One hypothesis for this link is that the hyperinflammatory disease state associated with COVID-19 triggers a series of immune responses in genetically susceptible individuals, leading to activation (or reactivation) of Graves disease and TED. 

Most cases have occurred in middle-aged women, the prime demographic for developing Graves disease. 

The smoking status of these individuals has not been reported.

Reactions Induced by Adjuvants?

Thyroid autoimmune phenomena have been reported after both inactivated and messenger RNA COVID-19.

Graves disease and/or TED have been reported to occur days to weeks after receipt of either a first or second dose of vaccine. Investigators have questioned whether these reactions may represent an autoimmune/inflammatory syndrome induced by adjuvants (ASIA). 

Adjuvants in vaccines are used to enhance the immune response using a reduced amount of antigen, thus creating an extended and lasting immune response. 

Potential mechanisms by which adjuvants disrupt the ‘immunologic balance’ of the host include molecular mimicry (similarities between foreign and self-antigens), excessive cytokine production (promoting inflammation), and defective immune regulation (by regulatory T cells). Association does not necessarily imply causation. Given the sheer number of people being diagnosed with COVID-19 worldwide every day, it is inevitable that some patients seeking medical attention for respiratory symptoms (or other COVID-19 complications) may have preexisting Graves disease and/or TED.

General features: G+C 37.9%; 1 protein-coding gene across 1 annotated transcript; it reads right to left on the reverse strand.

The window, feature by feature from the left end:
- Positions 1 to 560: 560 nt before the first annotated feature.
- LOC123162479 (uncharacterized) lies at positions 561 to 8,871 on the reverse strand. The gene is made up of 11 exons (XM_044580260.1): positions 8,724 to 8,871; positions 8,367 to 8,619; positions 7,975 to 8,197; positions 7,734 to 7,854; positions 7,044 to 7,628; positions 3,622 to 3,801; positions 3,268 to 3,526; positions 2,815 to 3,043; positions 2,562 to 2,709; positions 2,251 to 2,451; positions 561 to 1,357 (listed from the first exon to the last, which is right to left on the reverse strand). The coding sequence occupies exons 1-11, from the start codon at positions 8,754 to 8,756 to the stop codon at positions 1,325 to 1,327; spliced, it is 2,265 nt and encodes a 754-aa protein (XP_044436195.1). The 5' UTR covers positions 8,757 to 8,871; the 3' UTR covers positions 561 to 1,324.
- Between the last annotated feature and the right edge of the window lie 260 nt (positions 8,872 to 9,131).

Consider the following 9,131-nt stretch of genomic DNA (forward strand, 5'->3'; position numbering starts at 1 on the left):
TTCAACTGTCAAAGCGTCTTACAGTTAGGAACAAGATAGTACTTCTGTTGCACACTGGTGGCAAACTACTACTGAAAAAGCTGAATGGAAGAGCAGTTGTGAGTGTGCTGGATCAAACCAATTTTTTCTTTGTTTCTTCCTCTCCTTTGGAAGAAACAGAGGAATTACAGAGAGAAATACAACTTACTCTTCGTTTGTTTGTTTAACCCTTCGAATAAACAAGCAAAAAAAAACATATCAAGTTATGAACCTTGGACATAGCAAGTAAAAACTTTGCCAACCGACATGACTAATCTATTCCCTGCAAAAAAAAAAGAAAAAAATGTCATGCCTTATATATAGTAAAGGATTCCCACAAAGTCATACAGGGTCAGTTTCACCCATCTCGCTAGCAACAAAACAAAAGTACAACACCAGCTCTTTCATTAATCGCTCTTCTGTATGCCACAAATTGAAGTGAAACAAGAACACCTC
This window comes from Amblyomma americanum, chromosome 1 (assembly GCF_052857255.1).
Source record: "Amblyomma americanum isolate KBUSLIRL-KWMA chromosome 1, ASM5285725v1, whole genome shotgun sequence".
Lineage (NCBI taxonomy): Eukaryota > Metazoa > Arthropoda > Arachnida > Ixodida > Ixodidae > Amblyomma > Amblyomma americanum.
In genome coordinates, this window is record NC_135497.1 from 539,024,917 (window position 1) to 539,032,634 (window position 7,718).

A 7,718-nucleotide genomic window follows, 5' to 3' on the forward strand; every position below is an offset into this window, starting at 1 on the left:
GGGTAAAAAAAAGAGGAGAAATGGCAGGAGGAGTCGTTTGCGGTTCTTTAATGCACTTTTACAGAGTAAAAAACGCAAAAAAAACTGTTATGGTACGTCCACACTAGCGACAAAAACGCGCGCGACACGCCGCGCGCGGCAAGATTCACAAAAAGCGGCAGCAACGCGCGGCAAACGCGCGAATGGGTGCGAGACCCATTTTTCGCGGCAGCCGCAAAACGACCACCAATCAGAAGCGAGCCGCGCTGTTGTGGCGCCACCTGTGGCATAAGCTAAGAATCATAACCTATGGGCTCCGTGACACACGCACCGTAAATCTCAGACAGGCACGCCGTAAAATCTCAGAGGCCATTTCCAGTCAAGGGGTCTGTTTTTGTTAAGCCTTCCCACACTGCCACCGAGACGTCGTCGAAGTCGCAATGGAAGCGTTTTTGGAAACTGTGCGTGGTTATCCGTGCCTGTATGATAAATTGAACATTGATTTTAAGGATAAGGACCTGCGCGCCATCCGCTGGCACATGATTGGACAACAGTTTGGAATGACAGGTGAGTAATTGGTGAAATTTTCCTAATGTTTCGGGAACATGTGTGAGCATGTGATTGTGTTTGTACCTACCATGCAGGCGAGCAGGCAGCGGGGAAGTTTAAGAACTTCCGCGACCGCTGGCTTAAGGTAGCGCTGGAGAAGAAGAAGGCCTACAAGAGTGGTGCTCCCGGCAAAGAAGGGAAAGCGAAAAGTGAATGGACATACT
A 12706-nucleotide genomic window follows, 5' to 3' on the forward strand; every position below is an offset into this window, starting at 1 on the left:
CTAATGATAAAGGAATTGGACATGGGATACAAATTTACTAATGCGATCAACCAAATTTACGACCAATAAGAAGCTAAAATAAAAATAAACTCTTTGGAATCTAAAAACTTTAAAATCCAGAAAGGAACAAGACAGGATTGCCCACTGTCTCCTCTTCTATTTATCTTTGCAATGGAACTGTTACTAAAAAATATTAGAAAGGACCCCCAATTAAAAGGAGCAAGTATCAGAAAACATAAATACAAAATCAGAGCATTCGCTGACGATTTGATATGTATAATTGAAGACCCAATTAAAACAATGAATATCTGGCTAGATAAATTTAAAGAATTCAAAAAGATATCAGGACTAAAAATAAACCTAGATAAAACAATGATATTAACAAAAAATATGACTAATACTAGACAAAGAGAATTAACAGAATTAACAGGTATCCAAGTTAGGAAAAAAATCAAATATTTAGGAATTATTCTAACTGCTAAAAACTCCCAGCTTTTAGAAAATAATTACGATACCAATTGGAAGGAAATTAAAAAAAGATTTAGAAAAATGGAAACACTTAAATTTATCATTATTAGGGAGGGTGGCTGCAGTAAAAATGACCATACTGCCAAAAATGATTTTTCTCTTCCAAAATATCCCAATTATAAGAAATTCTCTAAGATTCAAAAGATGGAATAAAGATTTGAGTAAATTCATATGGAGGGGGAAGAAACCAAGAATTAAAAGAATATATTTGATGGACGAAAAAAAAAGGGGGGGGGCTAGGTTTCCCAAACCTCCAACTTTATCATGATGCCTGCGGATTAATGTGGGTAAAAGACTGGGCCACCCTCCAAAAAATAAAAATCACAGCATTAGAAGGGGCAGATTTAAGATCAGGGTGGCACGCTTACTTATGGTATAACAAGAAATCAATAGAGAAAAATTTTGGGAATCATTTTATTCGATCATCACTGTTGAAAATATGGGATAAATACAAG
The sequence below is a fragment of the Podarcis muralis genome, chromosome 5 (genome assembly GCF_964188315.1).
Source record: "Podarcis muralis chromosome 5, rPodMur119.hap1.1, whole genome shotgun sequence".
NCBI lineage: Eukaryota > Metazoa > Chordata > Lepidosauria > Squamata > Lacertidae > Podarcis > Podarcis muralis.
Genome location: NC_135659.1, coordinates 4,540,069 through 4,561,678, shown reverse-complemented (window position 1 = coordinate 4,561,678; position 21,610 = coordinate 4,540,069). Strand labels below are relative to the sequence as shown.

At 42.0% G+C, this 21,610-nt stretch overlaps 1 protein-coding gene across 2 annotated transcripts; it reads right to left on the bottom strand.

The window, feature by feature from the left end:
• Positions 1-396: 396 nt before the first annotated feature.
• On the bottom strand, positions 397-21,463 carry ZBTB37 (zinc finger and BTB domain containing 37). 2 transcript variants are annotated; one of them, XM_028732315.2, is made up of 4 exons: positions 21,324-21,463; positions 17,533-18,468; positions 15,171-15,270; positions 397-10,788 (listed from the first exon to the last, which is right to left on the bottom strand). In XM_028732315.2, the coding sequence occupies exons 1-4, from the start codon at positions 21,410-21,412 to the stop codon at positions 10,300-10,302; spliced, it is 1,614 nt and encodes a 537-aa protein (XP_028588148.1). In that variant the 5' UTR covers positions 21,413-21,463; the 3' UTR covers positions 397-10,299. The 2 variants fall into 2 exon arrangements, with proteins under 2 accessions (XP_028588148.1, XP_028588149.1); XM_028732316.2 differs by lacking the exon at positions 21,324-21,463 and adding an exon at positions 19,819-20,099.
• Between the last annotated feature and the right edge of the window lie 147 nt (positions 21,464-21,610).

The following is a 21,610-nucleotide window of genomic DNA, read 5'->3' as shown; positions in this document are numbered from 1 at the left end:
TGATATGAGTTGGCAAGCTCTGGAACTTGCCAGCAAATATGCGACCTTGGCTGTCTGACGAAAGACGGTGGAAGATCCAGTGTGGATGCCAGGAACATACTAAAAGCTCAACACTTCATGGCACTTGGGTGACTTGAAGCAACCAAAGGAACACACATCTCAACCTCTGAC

Reassuringly, cases of postvaccination ASIA leading to thyroid autoimmunity appear to be exceedingly rare, although there is potential for underreporting of cases or a lack of awareness among clinicians.

COVID-19 restrictions, lockdowns, and stay-at-home orders have also led to delayed healthcare-seeking behavior. 

“This has been observed across a spectrum of disease, including medical emergencies (eg, acute coronary syndrome), and surgical emergencies (eg, acute appendicitis), and in cancer care. “

Abnormal thyroid function is associated with more severe TED. 

Any delays in diagnosis of Graves disease and timely commencement of antithyroid therapy will undoubtedly contribute to more severe disease at presentation.

COVID-19 has presented the world with many challenges, not least in deciphering causation from association. 

However, the pandemic also presents opportunities for us to ask questions and then learn more about disease processes in many organs. 

The anecdotal data from India regarding recent TED presentations is one such example. 

With additional high-quality data, we will be able to definitively address the roles of stress, infection, possibly vaccination, and behavioral adaptations to the public health responses in the development.